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Improving realism in tracheostomy and oxygenation workshops


Blog written by Sue Vidgen, Simulation Coordinator, Michael Blunt, Simulation Coordinator and Paul Ferguson, Simulation Technical Coordinator.

Who would have thought that the right consistency, colour, texture and sound of suctioning pseudomonas secretions from a simulated airway would add such value to a teaching session? Well that is exactly what happens time and time again in the courses that are run within the Mater Education Practice Improvement Centre (MEPIC).

After a recent presentation at the Australian Physiotherapy Association Conference, one of our Simulation Fellows, Felicity Prebble was bombarded by requests by audience members to share her recipe for the pseudomonas phlegm used in the simulations showcased in her presentation. Nursing and Physiotherapy participants attending   Tracheostomy and High Flow Oxygen simulation based workshops become fully immersed in the skills of suctioning and assessment, of both the secretions and patient responses to treatment. Those visual, tactile and auditory cues are so important within certain contexts and can often be hard to replicate in a simulated learning environment.

So if you have been searching for just the right ingredients to make your very own phlegm then look no further than this tried and true Pseudomonas Phlegm Recipe:


  • 1.7gram sachet of coffee in 50ml water- mix well to dissolve
  • 1 drop of yellow & 1 drop of green food dye in 20ml water- mix to combine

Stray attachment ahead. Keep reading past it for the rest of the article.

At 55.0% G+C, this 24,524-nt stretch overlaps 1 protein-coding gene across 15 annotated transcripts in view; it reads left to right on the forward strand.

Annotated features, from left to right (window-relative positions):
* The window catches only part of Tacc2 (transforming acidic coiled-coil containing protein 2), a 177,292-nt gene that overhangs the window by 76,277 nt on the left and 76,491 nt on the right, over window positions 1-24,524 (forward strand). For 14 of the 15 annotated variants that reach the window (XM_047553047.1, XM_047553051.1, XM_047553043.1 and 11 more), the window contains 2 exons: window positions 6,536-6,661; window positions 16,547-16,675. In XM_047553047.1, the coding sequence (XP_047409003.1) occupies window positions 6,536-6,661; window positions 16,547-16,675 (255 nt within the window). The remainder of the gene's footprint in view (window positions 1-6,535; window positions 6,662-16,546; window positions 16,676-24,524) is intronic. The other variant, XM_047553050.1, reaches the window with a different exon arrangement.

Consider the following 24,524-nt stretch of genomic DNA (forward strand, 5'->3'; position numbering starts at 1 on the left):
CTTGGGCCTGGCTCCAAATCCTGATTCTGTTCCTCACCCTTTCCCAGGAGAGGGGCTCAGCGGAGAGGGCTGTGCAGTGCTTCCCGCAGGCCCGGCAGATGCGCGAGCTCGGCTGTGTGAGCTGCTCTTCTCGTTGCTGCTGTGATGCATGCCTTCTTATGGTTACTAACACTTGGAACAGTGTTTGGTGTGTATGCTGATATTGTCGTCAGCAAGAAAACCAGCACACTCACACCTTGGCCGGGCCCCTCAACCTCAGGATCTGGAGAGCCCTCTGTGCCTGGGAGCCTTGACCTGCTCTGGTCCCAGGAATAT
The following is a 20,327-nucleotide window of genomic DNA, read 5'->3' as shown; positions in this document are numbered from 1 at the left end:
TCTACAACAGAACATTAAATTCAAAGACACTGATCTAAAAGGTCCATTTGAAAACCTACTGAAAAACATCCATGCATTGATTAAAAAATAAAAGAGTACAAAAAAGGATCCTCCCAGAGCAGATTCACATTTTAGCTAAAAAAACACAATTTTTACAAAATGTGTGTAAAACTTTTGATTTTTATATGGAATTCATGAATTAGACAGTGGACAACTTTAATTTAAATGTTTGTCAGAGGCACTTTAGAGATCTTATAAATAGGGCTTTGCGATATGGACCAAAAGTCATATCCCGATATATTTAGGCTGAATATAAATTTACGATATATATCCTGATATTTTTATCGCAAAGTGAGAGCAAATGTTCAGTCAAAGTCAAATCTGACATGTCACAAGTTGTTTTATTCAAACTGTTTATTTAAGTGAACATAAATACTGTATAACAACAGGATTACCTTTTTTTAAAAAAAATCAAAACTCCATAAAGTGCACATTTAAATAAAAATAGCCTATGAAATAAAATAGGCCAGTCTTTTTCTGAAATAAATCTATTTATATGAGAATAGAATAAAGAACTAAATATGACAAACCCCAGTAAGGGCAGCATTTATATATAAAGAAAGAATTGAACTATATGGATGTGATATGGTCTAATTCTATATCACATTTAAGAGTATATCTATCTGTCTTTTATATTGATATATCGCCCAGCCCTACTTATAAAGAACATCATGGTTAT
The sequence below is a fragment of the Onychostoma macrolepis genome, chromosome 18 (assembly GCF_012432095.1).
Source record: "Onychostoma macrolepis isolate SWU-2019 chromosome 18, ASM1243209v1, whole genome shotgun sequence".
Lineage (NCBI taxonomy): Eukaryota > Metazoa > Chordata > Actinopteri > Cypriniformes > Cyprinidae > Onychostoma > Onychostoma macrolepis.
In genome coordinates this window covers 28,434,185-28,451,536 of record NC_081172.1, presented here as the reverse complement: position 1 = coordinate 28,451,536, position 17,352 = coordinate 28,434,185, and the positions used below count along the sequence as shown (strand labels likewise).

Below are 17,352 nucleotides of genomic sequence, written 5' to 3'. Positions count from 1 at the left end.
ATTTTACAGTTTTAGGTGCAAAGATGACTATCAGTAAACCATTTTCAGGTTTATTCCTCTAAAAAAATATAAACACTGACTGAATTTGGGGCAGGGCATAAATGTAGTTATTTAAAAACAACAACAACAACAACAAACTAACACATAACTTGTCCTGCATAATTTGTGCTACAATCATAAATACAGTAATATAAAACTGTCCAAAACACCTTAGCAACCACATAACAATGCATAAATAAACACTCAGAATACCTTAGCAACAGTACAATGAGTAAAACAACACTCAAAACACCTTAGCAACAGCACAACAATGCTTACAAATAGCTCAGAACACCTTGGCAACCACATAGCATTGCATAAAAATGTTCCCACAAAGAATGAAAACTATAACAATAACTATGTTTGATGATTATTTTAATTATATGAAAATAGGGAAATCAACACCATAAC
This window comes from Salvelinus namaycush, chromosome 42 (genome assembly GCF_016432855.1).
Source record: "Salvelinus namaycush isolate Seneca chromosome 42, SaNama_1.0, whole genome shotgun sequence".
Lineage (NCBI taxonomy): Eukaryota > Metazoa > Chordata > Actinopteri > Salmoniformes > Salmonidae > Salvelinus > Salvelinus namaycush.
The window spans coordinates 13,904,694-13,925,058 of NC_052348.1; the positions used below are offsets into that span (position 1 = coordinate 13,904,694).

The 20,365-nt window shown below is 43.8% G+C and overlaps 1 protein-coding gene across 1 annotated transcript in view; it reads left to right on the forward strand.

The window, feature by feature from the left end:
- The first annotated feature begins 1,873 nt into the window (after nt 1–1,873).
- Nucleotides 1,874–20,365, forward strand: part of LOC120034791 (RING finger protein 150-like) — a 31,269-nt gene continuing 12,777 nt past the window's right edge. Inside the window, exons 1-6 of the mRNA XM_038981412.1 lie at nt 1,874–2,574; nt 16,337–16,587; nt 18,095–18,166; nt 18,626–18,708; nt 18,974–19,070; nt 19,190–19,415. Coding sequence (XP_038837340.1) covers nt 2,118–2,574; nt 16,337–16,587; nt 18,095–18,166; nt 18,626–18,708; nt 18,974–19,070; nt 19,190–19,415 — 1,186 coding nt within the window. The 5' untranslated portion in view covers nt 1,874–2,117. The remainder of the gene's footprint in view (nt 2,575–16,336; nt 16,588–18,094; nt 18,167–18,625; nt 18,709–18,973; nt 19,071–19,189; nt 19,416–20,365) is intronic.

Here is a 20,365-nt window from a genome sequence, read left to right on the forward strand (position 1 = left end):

• 45grams water-based lubricant (we use manikin lubricant) OR 4-5 heaped teaspoons
  • Talcum powder: couple of shakes (more or less, add to effect). Mix well to dissolve lumps


  • Combine the lubricant with 9mls of the yellow and green food dye mixture- mix well
  • Add 5ml of the coffee mixture- mix well
  • Add 1-2 shakes/dashes of talcum powder to the mixture and stir briskly to dissolve the talc lumps. Once smooth assess colour to see if you need to lighten the mixture by adding more talc


  • Sputum will appear darker when in the cup. It lightens in colour when it is suctioned

Be forewarned that if you are squeamish then the following footage may not be for you.
See here a step by step guide on making the recipe.

Need that little something extra to help create realism, capture attention and engage your participants in your next educational session? Get in touch with any of the Simulation Tech Team at MEPIC@mater.org.au to see how we can help you.